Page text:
Harvey Mellar Taiwan_presentation_2012_07_31

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Presentation on quality assurance of e-learning and he development of the epprobate labelt

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Harvey Mellar Taiwan_presentation_2012_07_31

  1. 1. Quality assurance and qualityenhancement of eLearning in the UK, and the development of the epprobate initiative Harvey Mellar Borderless Quality‧Infinite Innovation International Conference on e-Learning Quality and Innovative Instruction Taiwan, 31 July 2012 www.ioe.ac.uk/staff/LKLB_34.html
  2. 2. epprobate www.epprobate.comwww.epprobate.com 2
  3. 3. Institute of Education, University of London www.ioe.ac.uk www.epprobate.com 3
  4. 4. London Knowledge Lab www.lkl.ac.uk www.epprobate.com 4
  5. 5. University of LondonInternational Programmes www.londoninternational.ac.uk www.epprobate.com 5
  6. 6. OutlineQuality and eLearningThe changing landscape of knowledge and learningQuality assurance in the UKQuality assurance of eLearningepprobate www.epprobate.com 6
  7. 7. QUALITY AND ELEARNING www.epprobate.com 7
  8. 8. What is quality? Exception: Quality as something exceptional, and distinctive Perfection: Quality as a consistent or flawless outcome Fitness for purpose: Quality as fulfilling a customers requirements, needs or desires Value for money: Quality as return on investment Transformation - the enhancement and empowerment of students or the development of new knowledge Harvey, L. (1995). Editorial (The Key Issues: the quality agenda) Quality in Higher Education www.epprobate.com 8
  9. 9. CONCERNS ABOUT THE QUALITY OFELEARNING www.epprobate.com 9
  10. 10. Corporate trainingAmerican Society for Training & Development (ASTD)What concerns does your organization have about e-learning? “Quality of programs – 31.3%” www.astd.org/Publications/Newsletters/ASTD-Links/ASTD-Links-Articles/2011/01/E-Learning-Trends-2011 www.epprobate.com 10
  11. 11. Higher Education66% of faculty say online courses are inferior orsomewhat inferior to face-to-face coursesConflicted: Faculty and Online Education, 2012 A Joint Project of The Babson Survey Research Group and Inside Higher Ed I. Elaine Allen, Jeff Seaman, with Doug Lederman Scott Jaschik http://www.insidehighered.com/news/survey/conflicted-faculty-and-online-education-2012 www.epprobate.com 11
  12. 12. Schools www.carnegielearning.comwww.epprobate.com 12
  13. 13. http://www.nytimes.com/2011/10/09/technology/a-classroom-software-boom-but-mixed-results-despite-the-hype.html?pagewanted=all www.epprobate.com 13
  14. 14. THE CHANGING LANDSCAPE OFKNOWLEDGE AND LEARNING www.epprobate.com 14
  15. 15. New demands and new suppliers Demands – Many more students involved in higher education – Demands for equitable access and retention – Increasing need to address issues of student demand and choice – Constraints on public spending result in higher fees Suppliers – Shift towards a more deregulated market – Courses offered by international providers – Increase in for-profit institutions in education – Disaggregation of services – Collaborations and partnerships www.epprobate.com 15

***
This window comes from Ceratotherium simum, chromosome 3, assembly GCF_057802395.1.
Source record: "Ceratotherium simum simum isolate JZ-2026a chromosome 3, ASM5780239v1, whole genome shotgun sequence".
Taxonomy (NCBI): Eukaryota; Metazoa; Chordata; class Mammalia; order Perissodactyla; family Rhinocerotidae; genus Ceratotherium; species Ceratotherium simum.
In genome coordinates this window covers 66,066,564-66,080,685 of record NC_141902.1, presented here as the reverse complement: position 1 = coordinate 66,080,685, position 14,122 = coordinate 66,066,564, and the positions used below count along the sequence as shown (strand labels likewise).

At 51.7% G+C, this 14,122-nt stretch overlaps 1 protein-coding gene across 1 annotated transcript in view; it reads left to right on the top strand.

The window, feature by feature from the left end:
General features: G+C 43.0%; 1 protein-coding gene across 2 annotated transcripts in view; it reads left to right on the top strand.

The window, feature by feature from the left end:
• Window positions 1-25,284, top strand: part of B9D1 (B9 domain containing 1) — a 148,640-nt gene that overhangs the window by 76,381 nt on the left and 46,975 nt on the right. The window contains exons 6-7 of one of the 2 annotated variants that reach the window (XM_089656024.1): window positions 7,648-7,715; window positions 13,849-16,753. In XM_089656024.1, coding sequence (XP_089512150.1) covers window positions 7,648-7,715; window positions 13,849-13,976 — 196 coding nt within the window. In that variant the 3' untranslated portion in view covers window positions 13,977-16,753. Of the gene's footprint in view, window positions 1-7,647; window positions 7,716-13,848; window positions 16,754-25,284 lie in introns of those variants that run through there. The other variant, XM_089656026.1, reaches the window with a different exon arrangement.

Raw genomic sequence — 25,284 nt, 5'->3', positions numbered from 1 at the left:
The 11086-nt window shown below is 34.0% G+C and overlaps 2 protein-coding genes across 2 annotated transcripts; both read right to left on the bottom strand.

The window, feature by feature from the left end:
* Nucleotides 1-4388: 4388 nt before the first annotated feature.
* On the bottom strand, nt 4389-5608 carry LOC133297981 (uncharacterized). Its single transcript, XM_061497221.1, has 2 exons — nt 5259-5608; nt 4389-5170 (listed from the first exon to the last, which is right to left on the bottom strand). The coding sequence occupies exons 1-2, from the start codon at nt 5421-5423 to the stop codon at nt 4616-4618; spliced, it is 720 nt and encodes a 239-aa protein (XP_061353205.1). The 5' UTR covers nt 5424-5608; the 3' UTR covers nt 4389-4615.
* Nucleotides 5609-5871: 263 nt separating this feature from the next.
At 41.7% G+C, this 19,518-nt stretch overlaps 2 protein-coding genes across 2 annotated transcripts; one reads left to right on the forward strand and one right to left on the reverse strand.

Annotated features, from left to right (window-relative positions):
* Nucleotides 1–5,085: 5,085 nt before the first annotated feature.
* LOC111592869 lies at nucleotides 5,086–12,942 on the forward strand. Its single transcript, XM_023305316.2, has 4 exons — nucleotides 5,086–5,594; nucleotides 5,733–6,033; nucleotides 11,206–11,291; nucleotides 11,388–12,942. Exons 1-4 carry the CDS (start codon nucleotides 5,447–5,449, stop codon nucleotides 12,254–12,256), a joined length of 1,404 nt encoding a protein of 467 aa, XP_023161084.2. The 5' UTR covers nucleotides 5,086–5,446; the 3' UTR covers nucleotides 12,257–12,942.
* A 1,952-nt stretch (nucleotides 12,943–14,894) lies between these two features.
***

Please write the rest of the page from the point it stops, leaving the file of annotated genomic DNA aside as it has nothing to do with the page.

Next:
16. 16. New skills www.p21.org/index.phwww.epprobate.com 16
  17. 17. Using multimodal representations http://www.mat.ucsb.edu/res_proj3.php www.epprobate.com 17
  18. 18. Developing techno-mathematical literacies Hoyles, Celia (2007) Understanding the System: Techno-Mathematical Literacies in the Workplace www.epprobate.com 18
  19. 19. Learning in the Network Society Castells, M. (2001) The Internet galaxy: reflections on the Internet, business, and society www.epprobate.com 19
  20. 20. Harnessing the Data Deluge http://www.economist.com/node/15579717?Story_ID=15579717 www.epprobate.com 20
  21. 21. LEARNING IN NEW WAYS www.epprobate.com 21
  22. 22. New (ish) technologies M-learningTangibles Serious games and immersive worlds Haptic technologies www.epprobate.com 22
  23. 23. Opening access OERs, MOOCs and MOTSOpen Educational Resources OER Massive Online Open Courses Mass Online Tutoring Systems www.epprobate.com 23
  24. 24. Learning as connecting Learning is a process of connecting specialized nodes or information sources Learning may reside in non-human appliances Capacity to know is more critical than what is currently known Nurturing and maintaining connections is needed to facilitate continual learning Ability to see connections (built networks) between fields, ideas, and concepts Currency (accurate, up-to-date knowledge) is the intent of all connectivist learning activities Siemens, G. (2005) Connectivism: A Learning Theory for the Digital Age www.epprobate.com 24
  25. 25. Teaching as a design science “Teaching is not rocket science. It is, in fact, far more complex and demanding work than rocket science.” - Richard Elmore “Teaching is changing. It is no longer simply about passing on knowledge to the next generation. Teachers in the 21st century, in all educational sectors, have to cope with an ever-changing cultural and technological environment. Teaching is now a design science. Like other design professionals - architects, engineers, town planners, programmers – teachers have to work out creative and evidence-based ways of improving what they do.” - Diana Laurillard“Every day, teachers design and test new ways ofteaching, using learning technology to help their learners.But their discoveries remain local. By representing andcommunicating their best ideas as structuredpedagogical patterns, teachers could develop this vitalprofessional knowledge collectively” www.epprobate.com 25- Diana Laurillard
  26. 26. Pedagogical design patterns• Context – Where, when, who (all the things you can’t change)• Problem – We want to do A under condition B but are constrained by C Cookbook: ingredients,• Solution What are we trying to achieve / solve? procedure, expected outcomes Problem Solution Context When, Where, Who www.epprobate.com 26